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Almost 4,000 volunteers gathered on Sunday at the Abu Dhabi National Exhibition Centre to help pack aid boxes for Palestinian people in Gaza.
The collection is the latest in what is expected to be a series of Compassion (Tarahum) for Gaza campaign packing events, with details and dates to be announced soon, organisers said.
Rashid Al Mansouri, deputy secretary-general for local affairs at Emirates Red Crescent, praised residents across the UAE who “rushed and raced to participate and donate to the Compassion for Gaza campaign”.
“In spite of us having specified hours [9am to 2pm], we saw a large number of volunteers come even before then and that shows how the UAE’s [residents] regard humanitarian work and how much they want to help,” he said.
The event was part of the Compassion for Gaza campaign organised by ERC, the World Food Programme, the Ministry of Foreign Affairs and the Ministry of Community Development.
On the campaign's first day on Sunday, October 15, at Mina Port in Abu Dhabi, 13,000 parcels were packed.
Events took place on Saturday at Al Rimal Hall in Dubai and Expo Centre in Sharjah. Between all three events this weekend, organisers said around 25,000 boxes have been prepared.
Volunteers of all nationalities gathered in Abu Dhabi on Sunday.
For Emirati Jawaher Al Menhali, 28, it was her second time as a volunteer to send aid to Palestine.
“It isn’t about country or nationality or religion. It is about helping the people,” she said. “This is what the UAE is – it is helping your family in a time of need.
“We are filled with compassion, and Palestine, in particular, has very close ties with the community from the time of our Founding Father Sheikh Zayed.
“The community here is huge, but regardless of any country ever in need, the UAE will always be there to support them.”
Safwat El Gawly, 79, from Egypt and his daughter Amira, 38, were among those standing in the long rows of people, packing boxes.
“We want to do everything we can with our hands and hearts to help the people in Gaza,” said Amira, who was born in the UAE.
“This is a tragedy beyond imagination and we are ready to do whatever we can. If there was a plane going right now to go to Gaza, I would be on it, but for now, this is all I can do.”
Many families were there to to help with donations. Abdullah Al Saadi and two of his four children were with him on Sunday.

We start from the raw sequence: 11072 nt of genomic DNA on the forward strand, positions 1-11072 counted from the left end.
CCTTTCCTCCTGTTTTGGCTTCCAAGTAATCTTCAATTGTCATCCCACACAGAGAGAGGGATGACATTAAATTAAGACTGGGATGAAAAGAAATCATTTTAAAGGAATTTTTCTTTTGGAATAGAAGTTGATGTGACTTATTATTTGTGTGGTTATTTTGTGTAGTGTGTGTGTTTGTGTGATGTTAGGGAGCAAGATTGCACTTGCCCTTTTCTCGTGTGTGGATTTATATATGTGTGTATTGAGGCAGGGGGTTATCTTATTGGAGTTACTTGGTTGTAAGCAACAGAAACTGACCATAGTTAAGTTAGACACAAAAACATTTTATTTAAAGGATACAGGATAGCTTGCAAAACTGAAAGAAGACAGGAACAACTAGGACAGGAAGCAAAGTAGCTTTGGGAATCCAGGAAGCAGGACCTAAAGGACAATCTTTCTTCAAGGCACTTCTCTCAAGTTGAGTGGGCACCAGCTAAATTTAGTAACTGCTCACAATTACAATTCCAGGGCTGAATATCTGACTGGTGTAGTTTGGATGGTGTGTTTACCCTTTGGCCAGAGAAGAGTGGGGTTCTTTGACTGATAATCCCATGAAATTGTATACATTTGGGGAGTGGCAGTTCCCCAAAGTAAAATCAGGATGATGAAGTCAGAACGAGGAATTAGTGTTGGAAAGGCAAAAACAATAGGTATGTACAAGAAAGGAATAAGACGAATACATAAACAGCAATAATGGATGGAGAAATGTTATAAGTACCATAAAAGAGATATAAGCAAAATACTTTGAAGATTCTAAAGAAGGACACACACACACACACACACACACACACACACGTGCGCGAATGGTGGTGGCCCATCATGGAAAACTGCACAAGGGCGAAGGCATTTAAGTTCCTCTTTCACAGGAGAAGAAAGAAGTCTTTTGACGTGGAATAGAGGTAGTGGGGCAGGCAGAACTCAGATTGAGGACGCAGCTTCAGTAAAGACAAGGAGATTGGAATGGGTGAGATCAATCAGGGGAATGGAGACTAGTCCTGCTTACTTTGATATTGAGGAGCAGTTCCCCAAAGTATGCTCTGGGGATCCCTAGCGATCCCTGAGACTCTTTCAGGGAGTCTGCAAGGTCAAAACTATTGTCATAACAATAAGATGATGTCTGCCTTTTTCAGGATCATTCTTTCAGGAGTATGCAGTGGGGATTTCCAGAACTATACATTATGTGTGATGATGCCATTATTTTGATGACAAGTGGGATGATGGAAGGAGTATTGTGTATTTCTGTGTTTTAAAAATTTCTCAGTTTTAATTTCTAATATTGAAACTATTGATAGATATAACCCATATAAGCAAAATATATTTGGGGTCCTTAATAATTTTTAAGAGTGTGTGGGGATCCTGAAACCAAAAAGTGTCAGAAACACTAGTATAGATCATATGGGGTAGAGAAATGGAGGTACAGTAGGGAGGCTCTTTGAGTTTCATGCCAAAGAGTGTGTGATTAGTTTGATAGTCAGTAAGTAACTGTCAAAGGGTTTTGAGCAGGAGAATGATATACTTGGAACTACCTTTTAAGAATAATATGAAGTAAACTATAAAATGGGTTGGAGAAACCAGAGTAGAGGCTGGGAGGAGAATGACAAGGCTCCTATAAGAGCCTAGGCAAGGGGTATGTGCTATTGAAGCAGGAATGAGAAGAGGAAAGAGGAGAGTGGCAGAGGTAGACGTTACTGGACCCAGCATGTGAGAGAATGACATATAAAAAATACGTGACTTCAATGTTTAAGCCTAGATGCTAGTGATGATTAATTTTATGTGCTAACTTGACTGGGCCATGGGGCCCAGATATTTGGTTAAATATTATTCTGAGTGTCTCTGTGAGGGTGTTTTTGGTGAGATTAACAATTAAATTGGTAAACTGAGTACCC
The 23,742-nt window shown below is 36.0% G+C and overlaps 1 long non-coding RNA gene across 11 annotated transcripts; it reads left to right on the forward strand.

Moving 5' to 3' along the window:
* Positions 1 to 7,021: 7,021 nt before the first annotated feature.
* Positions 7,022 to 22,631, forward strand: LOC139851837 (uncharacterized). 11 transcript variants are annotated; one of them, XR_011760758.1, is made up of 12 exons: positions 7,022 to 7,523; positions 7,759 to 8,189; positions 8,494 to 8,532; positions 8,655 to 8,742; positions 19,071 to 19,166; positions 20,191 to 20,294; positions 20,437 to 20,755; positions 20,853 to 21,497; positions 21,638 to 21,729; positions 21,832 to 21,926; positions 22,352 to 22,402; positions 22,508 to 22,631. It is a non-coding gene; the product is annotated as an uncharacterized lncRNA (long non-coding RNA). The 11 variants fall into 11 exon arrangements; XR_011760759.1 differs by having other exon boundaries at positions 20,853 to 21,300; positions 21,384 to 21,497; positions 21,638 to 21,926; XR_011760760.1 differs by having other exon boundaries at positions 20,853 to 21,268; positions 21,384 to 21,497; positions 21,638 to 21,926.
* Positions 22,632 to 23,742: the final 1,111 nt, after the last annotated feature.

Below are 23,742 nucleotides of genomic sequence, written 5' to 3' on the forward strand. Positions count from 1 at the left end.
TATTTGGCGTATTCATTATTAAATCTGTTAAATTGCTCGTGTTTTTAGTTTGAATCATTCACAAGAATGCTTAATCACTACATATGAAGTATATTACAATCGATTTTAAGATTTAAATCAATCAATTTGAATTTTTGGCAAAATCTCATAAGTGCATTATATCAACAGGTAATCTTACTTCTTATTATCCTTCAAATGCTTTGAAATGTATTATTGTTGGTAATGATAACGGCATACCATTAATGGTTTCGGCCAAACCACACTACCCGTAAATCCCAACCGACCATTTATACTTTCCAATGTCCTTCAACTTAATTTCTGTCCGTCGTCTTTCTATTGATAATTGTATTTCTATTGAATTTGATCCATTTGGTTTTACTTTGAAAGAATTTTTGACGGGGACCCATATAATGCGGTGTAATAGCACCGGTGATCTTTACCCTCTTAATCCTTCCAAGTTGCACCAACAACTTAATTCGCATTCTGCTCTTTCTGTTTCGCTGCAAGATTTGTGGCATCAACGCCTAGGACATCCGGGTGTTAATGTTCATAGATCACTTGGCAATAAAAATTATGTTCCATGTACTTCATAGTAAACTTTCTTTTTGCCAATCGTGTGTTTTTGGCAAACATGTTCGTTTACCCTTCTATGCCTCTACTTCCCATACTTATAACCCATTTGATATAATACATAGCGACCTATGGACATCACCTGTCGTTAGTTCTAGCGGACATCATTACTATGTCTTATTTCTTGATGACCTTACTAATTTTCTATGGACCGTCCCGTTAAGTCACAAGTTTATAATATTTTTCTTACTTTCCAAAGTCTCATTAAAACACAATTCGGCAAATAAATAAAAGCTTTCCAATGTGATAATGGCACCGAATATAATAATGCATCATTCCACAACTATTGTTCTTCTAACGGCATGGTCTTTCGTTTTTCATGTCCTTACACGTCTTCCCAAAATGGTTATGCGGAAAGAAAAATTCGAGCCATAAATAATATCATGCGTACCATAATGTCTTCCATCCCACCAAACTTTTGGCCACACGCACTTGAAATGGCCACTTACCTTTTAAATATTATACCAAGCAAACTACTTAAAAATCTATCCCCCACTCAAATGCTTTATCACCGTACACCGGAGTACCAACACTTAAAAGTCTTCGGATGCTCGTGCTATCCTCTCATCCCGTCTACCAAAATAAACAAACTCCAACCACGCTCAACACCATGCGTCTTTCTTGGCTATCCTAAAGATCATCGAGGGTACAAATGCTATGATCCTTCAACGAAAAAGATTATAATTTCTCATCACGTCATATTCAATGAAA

“As an Emirati, I have an obligation to serve in whatever way I can,” he said. “Today, we are one and it isn’t about religion or country. We are here to help in any way possible.”
Fatima Al Hosani, 17, said she wanted to do what she could to help the Palestinians in Gaza.
“Many of the families of my friends have died and this is the least I could do,” she said. “These are people who are in a crisis. Young children and babies and innocent civilians have died – I couldn’t just stand by and do nothing.”
Halla Al Abed from Saudi Arabia, who was with her daughter Ghada, said the event helped to give a sense of unity.
“We felt helpless, but being here and seeing everyone is really amazing,” Ms Abed said.
“You have a sense of unity, which is what is needed in these circumstances,” she said.
Mohamed Al Fahim, 30, said that watching the news and all the images of the deaths is heartbreaking
“We have all seen the images on the news and everyone here today is looking to help,” he said. “Palestinians are part of our community and what we are seeing today is traumatic. How do you expect anyone to not react and do whatever they can to help?”
On Saturday, a convoy of 20 lorries took relief to the Gaza Strip, but humanitarian organisations and many of the residents said it was not enough.
A large proportion of Gaza's 2.4 million people rely on aid, but the densely populated area has been deprived of fuel, food, water and medical supplies for two weeks, due to Israeli bombardment since the unprecedented Hamas attack on October 7.
NGO officials who spoke to The National from Gaza said the Red Crescent has been pleading for the establishment of a humanitarian corridor so that aid can reach the millions of people in Gaza.